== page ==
Archive for October, 2015
The best question I’ve been asked by a young reader at a book signing this year:
“Is writing a book just like telling a big lie?”
I answered, “YES! Yes it is! It’s fantastic! And you completely get away with it, because you’ve ADMITTED you’re telling a big lie! Because that’s what ‘once upon a time’ means…”
“Making stuff up is lying,” I said cheerfully, “and I’m quite open and clear and delighted about that! So yes, writing a book is exactly like telling a big lie!”
And my answer made him happy. (Or, at least, made him go away looking thoughtful…)
But was my answer correct?
Do I really think that I’m lying when I’m writing a novel?
Because, in my heart, I believe I tell the truth in my books. I set up a system of magic, and I stick to it rigorously. I create characters, and I let them do what is right for them (which is often extremely inconvenient.) I sometimes have discussions (arguments!) with editors, when I’m fighting for what feels TRUE for that story. I might say “no, we can’t do that, because Yann would never do that, or Helen would never say that.” And my editor knows what I mean – even though these characters are just words on a page, they still have to act consistently, in a way that seems true to the reader.
For example, at the very end of First Aid for Fairies, one of my characters does something extremely brave, essentially sacrificing himself to save his friends from a monster. I set that scene up. I sent the monster after them, I locked the door to block their exit. I created the (entirely fictional!) situation. But I couldn’t have forced the character to make that choice, to do that dangerous and brave thing. That could only happen, and could only feel true within the huge lie of the novel, because he was a character whose loyalty and bravery we already believed in.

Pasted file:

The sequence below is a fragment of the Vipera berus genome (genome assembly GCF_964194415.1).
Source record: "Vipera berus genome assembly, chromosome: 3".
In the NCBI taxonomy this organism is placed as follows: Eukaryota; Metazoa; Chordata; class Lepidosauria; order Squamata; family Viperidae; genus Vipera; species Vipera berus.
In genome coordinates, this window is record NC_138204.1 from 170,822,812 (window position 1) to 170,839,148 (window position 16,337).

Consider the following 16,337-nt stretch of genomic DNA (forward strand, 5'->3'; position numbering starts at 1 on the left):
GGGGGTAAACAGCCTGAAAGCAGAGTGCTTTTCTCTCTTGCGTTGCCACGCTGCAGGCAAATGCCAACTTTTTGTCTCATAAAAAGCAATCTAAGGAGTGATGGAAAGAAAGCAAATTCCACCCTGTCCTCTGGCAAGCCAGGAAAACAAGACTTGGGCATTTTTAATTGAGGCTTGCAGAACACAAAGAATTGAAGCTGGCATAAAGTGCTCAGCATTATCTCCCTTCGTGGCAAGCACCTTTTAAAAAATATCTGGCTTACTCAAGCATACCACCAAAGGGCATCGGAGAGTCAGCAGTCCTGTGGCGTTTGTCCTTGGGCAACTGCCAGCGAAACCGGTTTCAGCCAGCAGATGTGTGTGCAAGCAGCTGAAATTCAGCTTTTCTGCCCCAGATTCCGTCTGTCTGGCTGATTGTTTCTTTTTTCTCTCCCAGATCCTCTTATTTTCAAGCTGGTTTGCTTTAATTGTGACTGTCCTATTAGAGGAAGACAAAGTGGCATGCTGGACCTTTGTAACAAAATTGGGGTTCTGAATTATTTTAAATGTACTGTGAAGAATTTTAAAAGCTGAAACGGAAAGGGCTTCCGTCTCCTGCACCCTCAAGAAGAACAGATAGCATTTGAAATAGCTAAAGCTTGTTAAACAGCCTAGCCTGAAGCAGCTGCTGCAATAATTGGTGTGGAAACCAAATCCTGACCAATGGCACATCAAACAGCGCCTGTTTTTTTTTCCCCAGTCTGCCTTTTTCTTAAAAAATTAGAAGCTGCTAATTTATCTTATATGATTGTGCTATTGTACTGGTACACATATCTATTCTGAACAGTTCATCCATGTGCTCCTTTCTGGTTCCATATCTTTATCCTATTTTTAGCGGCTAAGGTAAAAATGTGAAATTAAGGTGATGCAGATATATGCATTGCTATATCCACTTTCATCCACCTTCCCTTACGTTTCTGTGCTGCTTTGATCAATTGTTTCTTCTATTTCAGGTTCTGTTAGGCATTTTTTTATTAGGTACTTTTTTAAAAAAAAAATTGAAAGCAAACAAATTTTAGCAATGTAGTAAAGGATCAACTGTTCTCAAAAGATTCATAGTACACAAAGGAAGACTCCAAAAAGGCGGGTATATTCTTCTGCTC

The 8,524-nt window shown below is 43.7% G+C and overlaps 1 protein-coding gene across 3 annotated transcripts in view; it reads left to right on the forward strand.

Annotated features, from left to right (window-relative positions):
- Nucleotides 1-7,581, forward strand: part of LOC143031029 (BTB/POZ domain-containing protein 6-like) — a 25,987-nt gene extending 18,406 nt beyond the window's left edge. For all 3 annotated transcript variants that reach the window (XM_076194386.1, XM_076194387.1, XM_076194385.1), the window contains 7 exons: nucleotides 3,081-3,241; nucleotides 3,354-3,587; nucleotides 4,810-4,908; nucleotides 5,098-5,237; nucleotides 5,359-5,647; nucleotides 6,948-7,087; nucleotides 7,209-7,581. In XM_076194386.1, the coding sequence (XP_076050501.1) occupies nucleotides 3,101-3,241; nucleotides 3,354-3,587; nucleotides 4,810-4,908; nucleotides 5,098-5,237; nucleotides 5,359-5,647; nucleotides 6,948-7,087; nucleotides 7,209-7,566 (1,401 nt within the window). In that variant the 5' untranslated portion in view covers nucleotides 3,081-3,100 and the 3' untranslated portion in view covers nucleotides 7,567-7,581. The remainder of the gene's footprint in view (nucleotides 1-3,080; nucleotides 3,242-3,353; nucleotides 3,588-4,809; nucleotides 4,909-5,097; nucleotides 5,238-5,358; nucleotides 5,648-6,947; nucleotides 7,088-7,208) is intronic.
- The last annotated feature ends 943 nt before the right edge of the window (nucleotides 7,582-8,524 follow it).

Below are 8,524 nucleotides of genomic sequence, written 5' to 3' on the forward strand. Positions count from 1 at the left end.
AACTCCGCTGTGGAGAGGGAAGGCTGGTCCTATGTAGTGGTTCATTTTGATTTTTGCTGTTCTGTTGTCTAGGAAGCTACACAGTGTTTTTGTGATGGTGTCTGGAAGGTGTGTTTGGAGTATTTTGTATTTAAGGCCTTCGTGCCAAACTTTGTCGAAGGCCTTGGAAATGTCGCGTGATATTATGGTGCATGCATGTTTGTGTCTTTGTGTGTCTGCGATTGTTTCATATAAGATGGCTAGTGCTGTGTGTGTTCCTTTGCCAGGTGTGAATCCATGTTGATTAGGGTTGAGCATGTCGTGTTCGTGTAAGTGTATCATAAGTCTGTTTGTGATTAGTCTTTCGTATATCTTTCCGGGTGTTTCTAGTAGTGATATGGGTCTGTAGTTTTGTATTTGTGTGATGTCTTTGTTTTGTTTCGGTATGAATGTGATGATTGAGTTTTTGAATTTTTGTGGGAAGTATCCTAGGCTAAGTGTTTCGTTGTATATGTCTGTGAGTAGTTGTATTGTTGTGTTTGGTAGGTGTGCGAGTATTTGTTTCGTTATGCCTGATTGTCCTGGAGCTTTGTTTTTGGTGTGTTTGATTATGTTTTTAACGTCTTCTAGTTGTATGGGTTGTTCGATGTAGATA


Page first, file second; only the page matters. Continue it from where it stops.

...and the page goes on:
And in the novel I’m finishing just now, I have a huge decision to make, about a choice the main character is going to make at the very end of the story. But even though I’m the writer, I’m not going to make that choice. Molly is going to make that choice, because it has to be the choice that is true to her, true to the character that I admit I’ve made up, but who has become real over the course of the three books I’ve written about her.
So, yes, a novel is a lie, but I think it’s an honest lie.
It’s also a lie that a writer puts a lot of effort into making convincing, at exactly the same time as admitting it is a big lie… (Look at this shiny cover! Look at these chapter headings! This is a story! It’s not real!) But we still need our stories to feel real, to feel true.
That’s why I do so much location research, to make my books seem real. Even if I’m writing about magic spells and monsters, I need the book to have convincing settings and characters. I need the lie to feel true, so that you the reader care about the story, care about the characters, and keep reading to find out what happens next. Because while you are reading, it feels real. Even though you know it’s not real. It’s a big lie, and you know it’s a big lie, but you still enjoy it!
If it didn’t feel real, because you know that location and you know the cave doesn’t go that deep into the earth, or the castle door doesn’t look like that, then suddenly you’d be reminded that it was a big lie, which would knock you out of the story.
So that’s why even though a novel is a big lie, and even though I ADMIT it’s a big lie, I still make sure it’s a convincing big lie…
If stories are big lies, then they are big lies that we as writers make as true as we can, and big lies that we as readers seem to need…